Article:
Professor Glanville Williams wrote in 1957 that “the master is liable because he has a purse worth opening. The master is frequently rich, and he is usually insured.” In the six decades since, a plethora of cases involving vicarious liability of ’masters’ has been considered and the principle has been expanding at some pace. Its boundaries have been tested in cases raising vicarious liability for acts of violence and sexual abuse; these replacing the less complex accident settings and the “course of employment” test of the past.
On 12 and 13 October the Supreme Court heard the cases of Cox v Ministry of Justice (MoJ) and Mohamud v Morrisons Supermarkets that once again brought vicarious liability under the spotlight. The Justices were invited to focus on the meaning of “in a representative capacity” and “in close connection with employment” and to add greater clarity to these tests – not necessarily an easy task. This post comments on the recent hearings and the issues in both cases.
Cox v Ministry of Justice
Mrs Cox was catering manager at HMP Swansea and was injured in 2007 in an accident caused by the negligence of a prisoner carrying out duties under her supervision in the prison kitchen. Her claim that the Prison Service (part of the MoJ) was vicariously liable for the negligence of the prisoner failed at first instance. The Court of Appeal overturned the decision of the judge (who had refused permission to appeal) and held that the MoJ was vicariously liable.
In the Supreme Court, the MoJ argued that work undertaken by inmates was for rehabilitation purposes and in the public interest as they were being trained for gainful employment when released. As such, its submission was that no vicarious liability should attach.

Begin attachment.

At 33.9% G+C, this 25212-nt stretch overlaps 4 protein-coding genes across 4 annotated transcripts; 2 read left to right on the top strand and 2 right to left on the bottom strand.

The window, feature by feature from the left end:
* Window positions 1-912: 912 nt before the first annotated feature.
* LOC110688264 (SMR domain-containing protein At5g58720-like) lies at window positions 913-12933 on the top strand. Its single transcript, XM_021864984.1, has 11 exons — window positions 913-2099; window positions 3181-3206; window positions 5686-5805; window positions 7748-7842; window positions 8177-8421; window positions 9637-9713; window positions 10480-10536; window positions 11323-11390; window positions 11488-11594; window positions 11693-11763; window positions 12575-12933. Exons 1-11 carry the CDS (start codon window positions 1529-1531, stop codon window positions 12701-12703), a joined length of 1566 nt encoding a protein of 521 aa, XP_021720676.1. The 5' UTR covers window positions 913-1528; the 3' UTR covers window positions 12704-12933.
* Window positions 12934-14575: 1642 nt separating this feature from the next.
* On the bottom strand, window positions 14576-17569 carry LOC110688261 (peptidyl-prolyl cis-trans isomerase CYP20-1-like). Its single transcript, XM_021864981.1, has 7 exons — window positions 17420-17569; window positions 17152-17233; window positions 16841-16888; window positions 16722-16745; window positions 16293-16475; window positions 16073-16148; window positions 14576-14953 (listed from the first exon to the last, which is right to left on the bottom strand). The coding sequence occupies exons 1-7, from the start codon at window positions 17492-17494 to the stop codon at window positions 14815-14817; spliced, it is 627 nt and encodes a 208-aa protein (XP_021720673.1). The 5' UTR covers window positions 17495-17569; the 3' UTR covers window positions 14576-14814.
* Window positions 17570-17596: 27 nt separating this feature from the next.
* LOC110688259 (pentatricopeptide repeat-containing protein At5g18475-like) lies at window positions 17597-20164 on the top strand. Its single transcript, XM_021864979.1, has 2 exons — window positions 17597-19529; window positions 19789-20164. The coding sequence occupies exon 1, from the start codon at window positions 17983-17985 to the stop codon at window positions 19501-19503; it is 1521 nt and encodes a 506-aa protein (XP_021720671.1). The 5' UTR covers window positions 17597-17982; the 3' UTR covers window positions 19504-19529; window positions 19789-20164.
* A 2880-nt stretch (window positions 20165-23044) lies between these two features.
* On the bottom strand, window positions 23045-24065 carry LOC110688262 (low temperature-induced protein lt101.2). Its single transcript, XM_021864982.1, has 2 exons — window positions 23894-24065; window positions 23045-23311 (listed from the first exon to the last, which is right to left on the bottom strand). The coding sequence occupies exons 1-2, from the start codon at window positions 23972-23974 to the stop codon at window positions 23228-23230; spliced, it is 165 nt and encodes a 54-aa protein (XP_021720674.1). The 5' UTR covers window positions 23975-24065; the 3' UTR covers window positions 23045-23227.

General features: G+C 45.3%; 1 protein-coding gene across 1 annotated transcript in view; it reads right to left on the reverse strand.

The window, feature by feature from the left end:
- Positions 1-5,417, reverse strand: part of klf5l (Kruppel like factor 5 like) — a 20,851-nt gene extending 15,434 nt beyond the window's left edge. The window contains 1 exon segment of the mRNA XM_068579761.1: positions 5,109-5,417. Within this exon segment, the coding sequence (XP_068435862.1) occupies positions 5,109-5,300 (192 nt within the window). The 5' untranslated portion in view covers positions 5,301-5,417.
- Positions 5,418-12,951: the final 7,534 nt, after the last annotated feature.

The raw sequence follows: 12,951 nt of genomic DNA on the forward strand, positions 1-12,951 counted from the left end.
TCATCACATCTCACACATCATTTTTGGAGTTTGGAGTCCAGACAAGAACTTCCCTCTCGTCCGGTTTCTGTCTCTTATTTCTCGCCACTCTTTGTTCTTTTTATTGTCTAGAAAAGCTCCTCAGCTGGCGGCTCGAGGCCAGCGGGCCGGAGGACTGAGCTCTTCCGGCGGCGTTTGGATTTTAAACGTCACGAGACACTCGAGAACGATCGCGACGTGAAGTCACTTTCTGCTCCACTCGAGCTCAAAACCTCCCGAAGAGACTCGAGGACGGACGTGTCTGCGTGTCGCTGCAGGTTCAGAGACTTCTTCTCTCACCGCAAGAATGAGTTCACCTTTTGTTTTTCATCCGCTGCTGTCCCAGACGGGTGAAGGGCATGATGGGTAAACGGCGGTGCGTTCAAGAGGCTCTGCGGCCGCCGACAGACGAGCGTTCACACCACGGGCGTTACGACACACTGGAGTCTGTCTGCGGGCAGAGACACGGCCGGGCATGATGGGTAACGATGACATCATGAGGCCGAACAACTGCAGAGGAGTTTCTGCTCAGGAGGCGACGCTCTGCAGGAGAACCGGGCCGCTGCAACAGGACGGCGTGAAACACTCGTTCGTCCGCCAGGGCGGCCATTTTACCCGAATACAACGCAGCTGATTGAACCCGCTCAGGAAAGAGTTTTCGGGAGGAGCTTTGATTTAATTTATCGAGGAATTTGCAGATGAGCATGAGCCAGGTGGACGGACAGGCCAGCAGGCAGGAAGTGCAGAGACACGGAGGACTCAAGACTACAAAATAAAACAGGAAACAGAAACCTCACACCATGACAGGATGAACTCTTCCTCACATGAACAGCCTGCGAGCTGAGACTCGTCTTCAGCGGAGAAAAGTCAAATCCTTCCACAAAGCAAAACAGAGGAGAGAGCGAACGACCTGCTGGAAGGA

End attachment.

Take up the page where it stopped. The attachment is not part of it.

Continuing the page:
Attempts were made to draw distinctions between work essential to the functioning of the prison, non-essential work and whether work would be done by a third party if not by an inmate. Lord Toulson commented that heavy weather was being made in relation to “essential” and “non-essential” paid work, particularly with regard to, say, the growing of vegetables compared to growing flowers in the prison garden. Lady Hale explored whether inmates had a liability for income tax and national insurance, even though they were paid £11.55 per week, and tried to establish the employer/employee status. She was advised that prisoners have no tax or NI liability. [However, a quick check of Prison Service Order No 4460 (section 2.8.1) states that “Prisoners earning over the normal thresholds for Income Tax and National Insurance contributions are not exempted from these payments”]. Lord Neuberger suggested the distinction could be between paid and non-paid work [you can see where that is going].
The claimant (as respondent) submitted that if inmates were employed in place of a contractor, then the Prison Service must accept the associated risks. Therefore, putting aside the strict employment law status of an inmate, vicarious liability must flow from a negligent act performed when undertaking paid work. This is a persuasive argument. We suggest it is quite difficult to see the basis on which the Supreme Court would overturn the Court of Appeal ruling and release the Prison Service from being vicariously liable for what might be characterised as quasi-employment of an inmate.
Ahmed Mohamud & Morrisons Supermarkets
This case raises a different question in relation to vicarious liability and arose from an unprovoked attack by a Morrisons employee on a customer.
Mr Mohamud, of Somali descent, stopped at a Morrisons petrol station to check his tyre pressures. Having made an enquiry of an employee, Mr Khan, he was subjected to abusive and racist language and then violently assaulted on the forecourt by Khan. Mr Mohamud had not behaved offensively or aggressively. Khan had made a positive decision to leave his kiosk and attack Mr Mohamud in a brutal and unprovoked manner purely, it appeared, for reasons of his own. The Recorder and the Court of Appeal held that Morrisons was not vicariously liable for Khan’s actions.